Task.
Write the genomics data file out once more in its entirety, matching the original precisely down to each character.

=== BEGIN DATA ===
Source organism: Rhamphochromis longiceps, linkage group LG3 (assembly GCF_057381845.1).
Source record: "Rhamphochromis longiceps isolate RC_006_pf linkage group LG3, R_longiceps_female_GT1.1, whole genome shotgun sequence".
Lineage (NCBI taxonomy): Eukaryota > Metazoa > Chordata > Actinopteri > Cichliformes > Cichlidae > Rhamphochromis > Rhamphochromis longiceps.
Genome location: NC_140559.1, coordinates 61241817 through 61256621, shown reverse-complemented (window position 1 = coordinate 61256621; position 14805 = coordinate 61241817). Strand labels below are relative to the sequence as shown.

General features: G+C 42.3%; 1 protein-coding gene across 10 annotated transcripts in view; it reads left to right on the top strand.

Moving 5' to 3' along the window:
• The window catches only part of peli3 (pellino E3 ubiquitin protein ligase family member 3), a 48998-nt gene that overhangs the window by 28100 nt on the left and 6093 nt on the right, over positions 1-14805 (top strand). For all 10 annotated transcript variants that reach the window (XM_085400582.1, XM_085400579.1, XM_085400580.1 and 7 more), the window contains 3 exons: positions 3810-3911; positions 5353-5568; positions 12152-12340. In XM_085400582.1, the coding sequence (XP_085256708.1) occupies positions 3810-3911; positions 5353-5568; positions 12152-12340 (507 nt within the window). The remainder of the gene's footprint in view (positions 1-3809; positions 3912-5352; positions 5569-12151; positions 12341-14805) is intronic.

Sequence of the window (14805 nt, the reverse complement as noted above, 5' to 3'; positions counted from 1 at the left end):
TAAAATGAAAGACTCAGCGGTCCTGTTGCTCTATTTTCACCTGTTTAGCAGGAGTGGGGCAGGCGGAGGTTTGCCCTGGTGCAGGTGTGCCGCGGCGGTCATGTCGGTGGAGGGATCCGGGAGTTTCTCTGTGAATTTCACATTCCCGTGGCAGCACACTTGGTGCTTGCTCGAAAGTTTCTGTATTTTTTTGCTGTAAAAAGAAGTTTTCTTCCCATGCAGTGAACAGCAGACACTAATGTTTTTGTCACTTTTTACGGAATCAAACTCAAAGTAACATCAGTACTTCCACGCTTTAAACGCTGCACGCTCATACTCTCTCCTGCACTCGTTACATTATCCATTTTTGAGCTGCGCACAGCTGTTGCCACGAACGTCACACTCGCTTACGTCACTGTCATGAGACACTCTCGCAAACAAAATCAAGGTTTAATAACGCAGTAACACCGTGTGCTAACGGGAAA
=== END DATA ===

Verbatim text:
Source organism: Rhamphochromis longiceps, linkage group LG3 (assembly GCF_057381845.1).
Source record: "Rhamphochromis longiceps isolate RC_006_pf linkage group LG3, R_longiceps_female_GT1.1, whole genome shotgun sequence".
Lineage (NCBI taxonomy): Eukaryota > Metazoa > Chordata > Actinopteri > Cichliformes > Cichlidae > Rhamphochromis > Rhamphochromis longiceps.
Genome location: NC_140559.1, coordinates 61241817 through 61256621, shown reverse-complemented (window position 1 = coordinate 61256621; position 14805 = coordinate 61241817). Strand labels below are relative to the sequence as shown.

General features: G+C 42.3%; 1 protein-coding gene across 10 annotated transcripts in view; it reads left to right on the top strand.

Moving 5' to 3' along the window:
• The window catches only part of peli3 (pellino E3 ubiquitin protein ligase family member 3), a 48998-nt gene that overhangs the window by 28100 nt on the left and 6093 nt on the right, over positions 1-14805 (top strand). For all 10 annotated transcript variants that reach the window (XM_085400582.1, XM_085400579.1, XM_085400580.1 and 7 more), the window contains 3 exons: positions 3810-3911; positions 5353-5568; positions 12152-12340. In XM_085400582.1, the coding sequence (XP_085256708.1) occupies positions 3810-3911; positions 5353-5568; positions 12152-12340 (507 nt within the window). The remainder of the gene's footprint in view (positions 1-3809; positions 3912-5352; positions 5569-12151; positions 12341-14805) is intronic.

Sequence of the window (14805 nt, the reverse complement as noted above, 5' to 3'; positions counted from 1 at the left end):
TAAAATGAAAGACTCAGCGGTCCTGTTGCTCTATTTTCACCTGTTTAGCAGGAGTGGGGCAGGCGGAGGTTTGCCCTGGTGCAGGTGTGCCGCGGCGGTCATGTCGGTGGAGGGATCCGGGAGTTTCTCTGTGAATTTCACATTCCCGTGGCAGCACACTTGGTGCTTGCTCGAAAGTTTCTGTATTTTTTTGCTGTAAAAAGAAGTTTTCTTCCCATGCAGTGAACAGCAGACACTAATGTTTTTGTCACTTTTTACGGAATCAAACTCAAAGTAACATCAGTACTTCCACGCTTTAAACGCTGCACGCTCATACTCTCTCCTGCACTCGTTACATTATCCATTTTTGAGCTGCGCACAGCTGTTGCCACGAACGTCACACTCGCTTACGTCACTGTCATGAGACACTCTCGCAAACAAAATCAAGGTTTAATAACGCAGTAACACCGTGTGCTAACGGGAAA